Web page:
A word on the Wolfman remake they did a few years back. I thought the actor playing Larry Talbot was perhaps the wrong guy, and a couple scenes I would have written differently, but overall it was a good honest attempt to remake something a bit different, but still keeping at least some of the same original flavor. It was good enough that I bought the DVD, which I won’t do unless I think a film has some merit.

    • I agree with you 100% Goldilocks, the Wolfman reboot proved that there is a Market for the old monster movies to be re done.

      • Thanks, Finells. I am glad to see there are at least a few of us who still respect the old classic horror movies. They are called “classic” for a reason.

    • Completely agree.

      I dislike it when people claim that movies for adults don’t sell many tickets and use that as a reason for going PG-13 because it’s bogus and ignorant to the many, many people aged at least 18 years old who constantly demand movies for them that they can enjoy without having to sit in a room full of children.

      In that case, studios need to stop relying on box office sales as the basis for their profit margins and possible sequels and wait until the Blu Ray/DVD release.

      It really annoys me when you get a great R-rated (or 18 rated here in the UK) film and a studio says “well, lets make the sequel available for everyone to watch”, thus dumbing down or removing the things that made the original so endearing.

      Look what happened to the brilliant Robocop movie, itself 18 rated and then ruined by a sequel that was rated 15 and a third movie that was rated 12, going further down the age range to allow more children to watch and sacrificing the story as a result.

      • Thanks, Dazz. I know you have watched a few movies in your time, and would have an appreciation for a well-done spooker, and if they go with the classic atmospheric horror movies in a shared universe, I have a hunch you will be there with those of us like myself and Finells who “remember when”!

  4. Oh please go with the darker and edgier route. We already have the family friendly series, which I enjoyed very much but we honestly don’t need another one of those.

  5. I’m starting to get tired of the “shared universe” thing being applied to more movie properties. While team-ups are gratifying, there’s a reason why Marvel and DC can do it: because they all come a COMIC BOOK realm of shared universes. They’re going to exhaust this ingenious idea before it even really takes hold. Universal does not need a shared universe. They just need good movies, or good franchises.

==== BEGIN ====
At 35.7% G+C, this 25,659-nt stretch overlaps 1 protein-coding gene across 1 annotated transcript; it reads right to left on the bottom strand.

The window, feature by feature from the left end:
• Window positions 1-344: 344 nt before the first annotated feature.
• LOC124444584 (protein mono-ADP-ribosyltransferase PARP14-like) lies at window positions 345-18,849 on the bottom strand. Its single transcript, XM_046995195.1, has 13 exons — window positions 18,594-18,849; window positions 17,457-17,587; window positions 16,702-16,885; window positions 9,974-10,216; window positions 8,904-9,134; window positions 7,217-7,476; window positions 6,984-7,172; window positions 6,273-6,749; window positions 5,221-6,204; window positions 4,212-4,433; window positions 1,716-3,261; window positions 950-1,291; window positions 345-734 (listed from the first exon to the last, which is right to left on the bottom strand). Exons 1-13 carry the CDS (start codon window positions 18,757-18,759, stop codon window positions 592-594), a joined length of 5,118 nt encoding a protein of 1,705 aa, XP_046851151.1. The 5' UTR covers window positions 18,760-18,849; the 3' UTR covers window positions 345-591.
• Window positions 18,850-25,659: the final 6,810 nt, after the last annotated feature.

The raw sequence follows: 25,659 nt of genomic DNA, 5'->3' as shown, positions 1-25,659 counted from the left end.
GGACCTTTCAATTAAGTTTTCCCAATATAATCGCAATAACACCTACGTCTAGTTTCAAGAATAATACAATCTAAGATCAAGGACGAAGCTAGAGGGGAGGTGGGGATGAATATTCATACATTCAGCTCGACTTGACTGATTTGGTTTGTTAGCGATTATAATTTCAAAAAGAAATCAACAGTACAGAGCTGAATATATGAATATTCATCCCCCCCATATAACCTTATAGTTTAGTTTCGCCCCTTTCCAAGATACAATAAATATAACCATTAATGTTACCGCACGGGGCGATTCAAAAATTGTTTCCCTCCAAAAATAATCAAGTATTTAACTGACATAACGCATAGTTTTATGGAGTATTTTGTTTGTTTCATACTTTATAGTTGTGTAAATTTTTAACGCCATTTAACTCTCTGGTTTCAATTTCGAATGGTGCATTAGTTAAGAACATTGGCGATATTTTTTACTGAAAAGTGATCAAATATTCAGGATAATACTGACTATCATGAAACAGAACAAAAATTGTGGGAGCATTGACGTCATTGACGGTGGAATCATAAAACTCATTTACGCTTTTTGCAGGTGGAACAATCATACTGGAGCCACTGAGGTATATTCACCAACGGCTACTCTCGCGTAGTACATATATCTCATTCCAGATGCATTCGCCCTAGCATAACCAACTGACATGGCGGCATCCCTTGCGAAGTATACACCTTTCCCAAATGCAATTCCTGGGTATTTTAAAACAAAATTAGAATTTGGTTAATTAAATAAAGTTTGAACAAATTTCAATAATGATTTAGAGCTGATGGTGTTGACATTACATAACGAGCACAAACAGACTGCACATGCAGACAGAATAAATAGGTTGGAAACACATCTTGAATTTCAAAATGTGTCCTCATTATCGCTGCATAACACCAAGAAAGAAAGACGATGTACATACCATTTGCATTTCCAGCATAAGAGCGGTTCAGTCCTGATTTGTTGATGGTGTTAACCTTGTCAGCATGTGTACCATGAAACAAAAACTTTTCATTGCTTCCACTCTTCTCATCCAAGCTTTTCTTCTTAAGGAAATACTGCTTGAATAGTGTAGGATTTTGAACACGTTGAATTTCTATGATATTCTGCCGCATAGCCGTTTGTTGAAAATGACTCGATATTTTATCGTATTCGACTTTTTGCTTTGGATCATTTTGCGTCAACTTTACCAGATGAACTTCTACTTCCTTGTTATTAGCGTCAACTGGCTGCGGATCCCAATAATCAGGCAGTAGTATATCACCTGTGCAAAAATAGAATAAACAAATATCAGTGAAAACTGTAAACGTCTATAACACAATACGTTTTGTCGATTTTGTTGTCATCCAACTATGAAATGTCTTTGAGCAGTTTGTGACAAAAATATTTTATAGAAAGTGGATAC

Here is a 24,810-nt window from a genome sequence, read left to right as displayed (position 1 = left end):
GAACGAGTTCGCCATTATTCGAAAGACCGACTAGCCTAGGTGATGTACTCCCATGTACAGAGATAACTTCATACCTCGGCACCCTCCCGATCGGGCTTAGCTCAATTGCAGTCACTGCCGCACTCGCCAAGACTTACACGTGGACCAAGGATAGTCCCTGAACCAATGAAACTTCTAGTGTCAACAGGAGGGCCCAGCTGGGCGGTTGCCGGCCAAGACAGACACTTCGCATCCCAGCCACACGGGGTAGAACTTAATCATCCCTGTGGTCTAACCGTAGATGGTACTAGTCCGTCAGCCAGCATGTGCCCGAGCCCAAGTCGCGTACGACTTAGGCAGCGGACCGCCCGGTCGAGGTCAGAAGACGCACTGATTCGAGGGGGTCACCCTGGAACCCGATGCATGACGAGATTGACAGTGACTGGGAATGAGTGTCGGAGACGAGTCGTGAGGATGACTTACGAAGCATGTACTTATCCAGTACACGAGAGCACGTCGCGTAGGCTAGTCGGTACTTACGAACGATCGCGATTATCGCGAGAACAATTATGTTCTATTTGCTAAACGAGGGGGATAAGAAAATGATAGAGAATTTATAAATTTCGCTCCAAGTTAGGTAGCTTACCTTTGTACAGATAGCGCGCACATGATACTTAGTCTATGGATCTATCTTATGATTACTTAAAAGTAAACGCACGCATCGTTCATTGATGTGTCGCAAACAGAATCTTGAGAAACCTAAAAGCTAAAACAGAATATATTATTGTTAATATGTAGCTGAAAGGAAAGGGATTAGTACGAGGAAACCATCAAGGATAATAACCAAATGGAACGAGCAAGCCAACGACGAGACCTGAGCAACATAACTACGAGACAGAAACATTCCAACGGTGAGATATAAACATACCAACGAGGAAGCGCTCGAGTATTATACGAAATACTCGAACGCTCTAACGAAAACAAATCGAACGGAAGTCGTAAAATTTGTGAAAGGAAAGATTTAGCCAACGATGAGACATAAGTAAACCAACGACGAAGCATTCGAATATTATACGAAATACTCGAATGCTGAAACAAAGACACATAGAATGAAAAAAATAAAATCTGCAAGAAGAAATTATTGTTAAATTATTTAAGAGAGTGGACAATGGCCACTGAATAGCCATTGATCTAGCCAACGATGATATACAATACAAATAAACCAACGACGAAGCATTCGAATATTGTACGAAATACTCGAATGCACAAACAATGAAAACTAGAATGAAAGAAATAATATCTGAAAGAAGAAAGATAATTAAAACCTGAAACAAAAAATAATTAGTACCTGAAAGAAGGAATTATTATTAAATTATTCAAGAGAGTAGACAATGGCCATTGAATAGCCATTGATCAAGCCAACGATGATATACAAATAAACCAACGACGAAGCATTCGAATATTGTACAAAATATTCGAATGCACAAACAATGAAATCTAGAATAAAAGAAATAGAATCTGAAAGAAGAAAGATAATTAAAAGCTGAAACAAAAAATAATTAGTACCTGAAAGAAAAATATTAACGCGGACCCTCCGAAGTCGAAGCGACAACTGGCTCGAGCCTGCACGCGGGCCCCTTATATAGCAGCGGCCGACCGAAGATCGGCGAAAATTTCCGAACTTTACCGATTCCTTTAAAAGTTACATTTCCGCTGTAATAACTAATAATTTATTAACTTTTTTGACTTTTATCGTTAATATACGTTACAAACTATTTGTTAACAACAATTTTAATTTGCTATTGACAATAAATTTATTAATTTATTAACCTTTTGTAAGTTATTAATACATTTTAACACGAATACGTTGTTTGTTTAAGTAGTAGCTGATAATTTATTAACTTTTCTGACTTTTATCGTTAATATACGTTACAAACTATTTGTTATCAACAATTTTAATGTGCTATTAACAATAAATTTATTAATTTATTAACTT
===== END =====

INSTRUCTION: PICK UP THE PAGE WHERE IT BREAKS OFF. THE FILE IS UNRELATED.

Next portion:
6. Oh please not another reebot. Movie goers could still remember how the Mummy ended and aint good. Why not make a different movie with different title but in the same genre. Fighting over creative difference well guess what there’s nothing creative in a reboot movie.

  7. Rinse and repeat, rinse and repeat. A reboot of this has nothing to offer me, another sequel I would consider watching.

  8. Sad news. A reboot of the classic horror characters in a shared universe with a scarier – R rated feel sounds like an awesome idea.

  9. No need to reboot it. Why must everything good and original get a horrible and unoriginal reboot!?!?!!?!?? With a reboot, they might change the Mummy ride at Universal :(

  10. Is it so hard to sell old myths? There are other pretty interesting myths and tales they could adapt until they find the right way to reboot The Mummy.
    I mean, they could even start with one of the versions of the werewolf, there’s a story of a man that went to a bar and that same night was attacked by a werewolf, during the fight he managed to sever one of the beast’s legs. A few nights after that, a man he had seen that night gets in the bar, this time missing one of his legs. It wasn’t the man who turned into a werewolf, but the werewolf that was able to disguise as a man.

    By the way, I think the name es Brendan Fraser, not Brendon

    • Apparently, yes, it is hard to sell old myths. Did you catch the remake of “Clash of the Titans” a few years ago? That movie was a huge “wtf…?” moment. Militant atheists? Powerless almighty gods? (Ha! there’s an oxymoron if ever there was one.) Let’s not mention the glaringly misplaced Kraken, which is from NORSE mythology. And yes, I do realize that the original 1981 version also had a Kraken. It was misplaced then as well.

  11. Very very sad news… I really hope some day classic monsters will be scary again… and also i think shared universe is not a good idea in this case…

  12. I for one think a shared universe is great idea, if done right. If they want to reach a larger audience, the PG13 route would be the way to go, so long as they keep the spirit of the originals, dark and creepy. I’m disappointed that muschetti dropped out, Hopefully they’ll find a new director soon.